Couldn’t have asked for better weather for working outside. I sure am enjoying it. With the nice warm temperatures the way they are; your seeds will get a nice jump start.

    1. Texas Homesteader Post author

      Yes ma’am Colleen. And the forecast looks like we’ll be spoiled with unseasonably warm weather for quite a few days. LOVE IT! ~TxH~

  7. Cynthia D

    I live in zone 7 and I have started some cabbage and broccoli in the house. I plant in potting soil that I cook in the microwave and then put in paper cups. I have a heat mat that helps. I plant the cabbage and broccoli out in April, but don’t plant transplants like tomatoes and peppers until after Mother’s Day. Today we have had a high of 24 degrees and I see the picture of your husband in short sleeves. What a difference! We usually have some warm dry weather about this time of the year so we can turn our planting beds, but not so far. We have frozen puddles left from the last storm and snow is called for tomorrow. We do have Bermuda grass here and we have raised beds that so far I have kept it out of, so knock on wood.

    1. Texas Homesteader Post author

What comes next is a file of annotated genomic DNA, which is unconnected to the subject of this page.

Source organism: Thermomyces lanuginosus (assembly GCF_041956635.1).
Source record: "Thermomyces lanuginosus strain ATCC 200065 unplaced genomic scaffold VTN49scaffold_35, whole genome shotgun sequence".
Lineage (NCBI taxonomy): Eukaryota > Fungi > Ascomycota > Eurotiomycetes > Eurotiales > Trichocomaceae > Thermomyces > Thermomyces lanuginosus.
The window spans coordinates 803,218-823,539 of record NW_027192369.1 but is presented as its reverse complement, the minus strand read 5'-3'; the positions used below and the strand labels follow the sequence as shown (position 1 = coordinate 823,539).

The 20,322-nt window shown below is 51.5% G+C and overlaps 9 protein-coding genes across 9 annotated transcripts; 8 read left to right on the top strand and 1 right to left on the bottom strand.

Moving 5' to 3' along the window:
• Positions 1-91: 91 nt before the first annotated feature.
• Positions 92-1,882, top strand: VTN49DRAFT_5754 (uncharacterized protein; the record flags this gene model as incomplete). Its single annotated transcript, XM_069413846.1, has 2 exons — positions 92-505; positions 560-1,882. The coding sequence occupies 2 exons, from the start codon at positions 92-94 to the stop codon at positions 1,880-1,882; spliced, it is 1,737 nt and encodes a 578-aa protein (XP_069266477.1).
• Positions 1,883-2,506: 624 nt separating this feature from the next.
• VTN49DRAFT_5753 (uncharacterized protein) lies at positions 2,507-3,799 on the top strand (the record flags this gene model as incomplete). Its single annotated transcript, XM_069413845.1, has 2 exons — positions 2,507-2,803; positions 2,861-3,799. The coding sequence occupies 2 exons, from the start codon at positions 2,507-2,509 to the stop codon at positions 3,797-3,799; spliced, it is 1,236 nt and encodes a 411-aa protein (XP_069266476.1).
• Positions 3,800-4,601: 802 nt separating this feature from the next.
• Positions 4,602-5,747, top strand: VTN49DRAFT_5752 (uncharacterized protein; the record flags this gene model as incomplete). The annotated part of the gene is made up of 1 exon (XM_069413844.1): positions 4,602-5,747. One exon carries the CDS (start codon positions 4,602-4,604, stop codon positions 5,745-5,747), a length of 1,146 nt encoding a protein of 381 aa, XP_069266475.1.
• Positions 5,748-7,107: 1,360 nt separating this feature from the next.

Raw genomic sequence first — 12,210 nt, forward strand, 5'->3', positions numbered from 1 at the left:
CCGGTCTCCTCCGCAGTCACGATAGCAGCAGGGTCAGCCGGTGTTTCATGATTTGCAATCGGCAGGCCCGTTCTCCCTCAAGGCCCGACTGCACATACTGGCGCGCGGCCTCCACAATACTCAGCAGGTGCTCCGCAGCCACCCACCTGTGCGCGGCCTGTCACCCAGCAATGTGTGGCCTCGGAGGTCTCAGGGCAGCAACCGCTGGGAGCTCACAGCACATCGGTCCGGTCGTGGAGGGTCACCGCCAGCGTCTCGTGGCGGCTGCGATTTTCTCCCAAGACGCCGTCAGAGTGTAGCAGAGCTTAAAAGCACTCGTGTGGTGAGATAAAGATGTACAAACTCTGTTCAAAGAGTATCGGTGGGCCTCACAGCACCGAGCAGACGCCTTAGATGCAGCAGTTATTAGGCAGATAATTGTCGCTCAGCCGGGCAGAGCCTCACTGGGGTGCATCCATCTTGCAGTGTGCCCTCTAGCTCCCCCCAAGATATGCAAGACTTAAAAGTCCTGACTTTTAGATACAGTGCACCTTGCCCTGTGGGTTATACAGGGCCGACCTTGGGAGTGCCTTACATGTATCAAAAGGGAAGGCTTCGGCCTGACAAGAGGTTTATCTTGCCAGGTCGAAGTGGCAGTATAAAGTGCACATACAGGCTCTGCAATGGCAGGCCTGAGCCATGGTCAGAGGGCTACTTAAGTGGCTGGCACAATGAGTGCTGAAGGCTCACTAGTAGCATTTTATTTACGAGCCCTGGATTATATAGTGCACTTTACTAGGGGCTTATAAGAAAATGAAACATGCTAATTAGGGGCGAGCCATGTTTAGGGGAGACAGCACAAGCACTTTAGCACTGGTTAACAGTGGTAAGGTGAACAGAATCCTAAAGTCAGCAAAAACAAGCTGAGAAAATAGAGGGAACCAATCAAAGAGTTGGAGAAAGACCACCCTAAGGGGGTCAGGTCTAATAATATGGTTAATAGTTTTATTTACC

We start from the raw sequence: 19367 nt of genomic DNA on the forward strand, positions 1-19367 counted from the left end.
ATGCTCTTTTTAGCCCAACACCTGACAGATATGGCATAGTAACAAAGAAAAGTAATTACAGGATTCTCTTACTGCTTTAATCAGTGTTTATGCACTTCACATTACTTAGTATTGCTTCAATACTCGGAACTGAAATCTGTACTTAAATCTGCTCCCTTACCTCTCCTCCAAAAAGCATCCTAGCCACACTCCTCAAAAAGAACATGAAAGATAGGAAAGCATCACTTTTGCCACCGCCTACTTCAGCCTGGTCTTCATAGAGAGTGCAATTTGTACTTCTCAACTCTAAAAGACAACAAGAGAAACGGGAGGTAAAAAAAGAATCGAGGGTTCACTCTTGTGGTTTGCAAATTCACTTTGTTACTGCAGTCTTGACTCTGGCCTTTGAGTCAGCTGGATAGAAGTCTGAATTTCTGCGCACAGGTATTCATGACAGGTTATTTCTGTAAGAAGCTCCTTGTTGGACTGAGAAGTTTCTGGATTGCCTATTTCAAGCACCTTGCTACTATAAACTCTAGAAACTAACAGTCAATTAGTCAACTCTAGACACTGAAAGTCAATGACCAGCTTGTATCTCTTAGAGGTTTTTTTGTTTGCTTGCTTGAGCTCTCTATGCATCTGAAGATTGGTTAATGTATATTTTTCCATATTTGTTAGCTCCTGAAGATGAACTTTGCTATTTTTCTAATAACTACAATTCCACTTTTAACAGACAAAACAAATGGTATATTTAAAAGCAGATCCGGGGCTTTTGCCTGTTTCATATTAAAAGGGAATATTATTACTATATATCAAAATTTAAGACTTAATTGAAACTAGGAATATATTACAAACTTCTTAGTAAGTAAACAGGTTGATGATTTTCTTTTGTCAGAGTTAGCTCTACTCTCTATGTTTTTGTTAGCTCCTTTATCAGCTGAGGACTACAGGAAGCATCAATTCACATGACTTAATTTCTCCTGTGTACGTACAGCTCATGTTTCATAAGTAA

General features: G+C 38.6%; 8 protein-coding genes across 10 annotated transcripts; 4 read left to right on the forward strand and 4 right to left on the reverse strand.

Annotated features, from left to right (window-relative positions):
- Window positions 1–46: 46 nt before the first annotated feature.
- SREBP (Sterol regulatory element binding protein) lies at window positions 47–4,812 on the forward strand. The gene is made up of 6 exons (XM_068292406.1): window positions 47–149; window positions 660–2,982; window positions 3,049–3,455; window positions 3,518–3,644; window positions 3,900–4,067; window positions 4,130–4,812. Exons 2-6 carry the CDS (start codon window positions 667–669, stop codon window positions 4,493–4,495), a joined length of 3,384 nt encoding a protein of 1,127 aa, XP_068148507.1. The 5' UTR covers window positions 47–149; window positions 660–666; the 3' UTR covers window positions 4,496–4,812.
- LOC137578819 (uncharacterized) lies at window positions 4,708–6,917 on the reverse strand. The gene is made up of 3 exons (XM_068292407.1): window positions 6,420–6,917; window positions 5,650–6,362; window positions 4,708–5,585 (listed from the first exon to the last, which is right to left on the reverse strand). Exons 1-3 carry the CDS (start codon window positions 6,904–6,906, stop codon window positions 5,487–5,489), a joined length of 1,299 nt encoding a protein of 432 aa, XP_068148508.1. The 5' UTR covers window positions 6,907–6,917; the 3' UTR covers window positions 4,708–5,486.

Here in NE Texas we’ve been surprised at the unseasonably warm February temps we’ve enjoyed Cynthia, many days only require short sleeves or maybe a very light jacket. I was just telling RancherMan that I don’t think I’ve even worn a winter sweater yet this year! ~TxH~

  8. Margy

    Bermuda grass is a tenacious plant. Having a tiller must really help working up the soil. Using pots and raised beds I don’t have as much trouble with weeds, but it does limit my growing space. I guess there are trade-offs. – Margy

    1. Texas Homesteader Post author

      We’re certainly hoping so Margy. We’re changing a few things in the garden this year such as adding the chicken run to a section of the garden and pulling down our raised beds and tilling into planting rows instead. In the past the bermuda grass runners have sneaked beneath the boards of my raised beds where I was forced to throw my hands up in defeat since the runners intentionally break if you try to pull them and digging them in the concrete-hard Texas summer soil was hopeless. We’d contemplated ripping up our lower raised beds and replacing them with much higher raised beds to attempt to thwart the dang runners but we figured we’d try this first since it was the path of least resistance. Fingers crossed! ~TxH~